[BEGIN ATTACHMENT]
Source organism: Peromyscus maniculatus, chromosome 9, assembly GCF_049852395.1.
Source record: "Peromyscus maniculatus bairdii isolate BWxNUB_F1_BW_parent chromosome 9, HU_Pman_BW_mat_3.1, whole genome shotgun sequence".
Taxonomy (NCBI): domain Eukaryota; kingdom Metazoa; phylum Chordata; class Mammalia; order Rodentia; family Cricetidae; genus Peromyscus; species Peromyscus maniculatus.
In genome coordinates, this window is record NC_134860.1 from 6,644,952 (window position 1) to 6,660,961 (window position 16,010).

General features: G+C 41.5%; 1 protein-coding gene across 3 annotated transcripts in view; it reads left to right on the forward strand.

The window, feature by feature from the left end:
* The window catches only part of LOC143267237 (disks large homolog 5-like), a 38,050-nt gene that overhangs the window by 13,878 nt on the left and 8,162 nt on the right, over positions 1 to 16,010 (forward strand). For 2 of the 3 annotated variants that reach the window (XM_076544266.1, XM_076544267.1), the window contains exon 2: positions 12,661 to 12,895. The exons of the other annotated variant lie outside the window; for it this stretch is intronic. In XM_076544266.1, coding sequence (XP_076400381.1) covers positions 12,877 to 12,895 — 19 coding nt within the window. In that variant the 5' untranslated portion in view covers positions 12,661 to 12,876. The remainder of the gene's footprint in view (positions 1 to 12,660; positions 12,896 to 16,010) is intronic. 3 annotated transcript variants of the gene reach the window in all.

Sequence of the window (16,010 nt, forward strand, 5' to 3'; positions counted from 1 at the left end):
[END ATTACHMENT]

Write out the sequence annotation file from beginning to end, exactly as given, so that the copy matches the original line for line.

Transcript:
Source organism: Peromyscus maniculatus, chromosome 9, assembly GCF_049852395.1.
Source record: "Peromyscus maniculatus bairdii isolate BWxNUB_F1_BW_parent chromosome 9, HU_Pman_BW_mat_3.1, whole genome shotgun sequence".
Taxonomy (NCBI): domain Eukaryota; kingdom Metazoa; phylum Chordata; class Mammalia; order Rodentia; family Cricetidae; genus Peromyscus; species Peromyscus maniculatus.
In genome coordinates, this window is record NC_134860.1 from 6,644,952 (window position 1) to 6,660,961 (window position 16,010).

General features: G+C 41.5%; 1 protein-coding gene across 3 annotated transcripts in view; it reads left to right on the forward strand.

The window, feature by feature from the left end:
* The window catches only part of LOC143267237 (disks large homolog 5-like), a 38,050-nt gene that overhangs the window by 13,878 nt on the left and 8,162 nt on the right, over positions 1 to 16,010 (forward strand). For 2 of the 3 annotated variants that reach the window (XM_076544266.1, XM_076544267.1), the window contains exon 2: positions 12,661 to 12,895. The exons of the other annotated variant lie outside the window; for it this stretch is intronic. In XM_076544266.1, coding sequence (XP_076400381.1) covers positions 12,877 to 12,895 — 19 coding nt within the window. In that variant the 5' untranslated portion in view covers positions 12,661 to 12,876. The remainder of the gene's footprint in view (positions 1 to 12,660; positions 12,896 to 16,010) is intronic. 3 annotated transcript variants of the gene reach the window in all.

Sequence of the window (16,010 nt, forward strand, 5' to 3'; positions counted from 1 at the left end):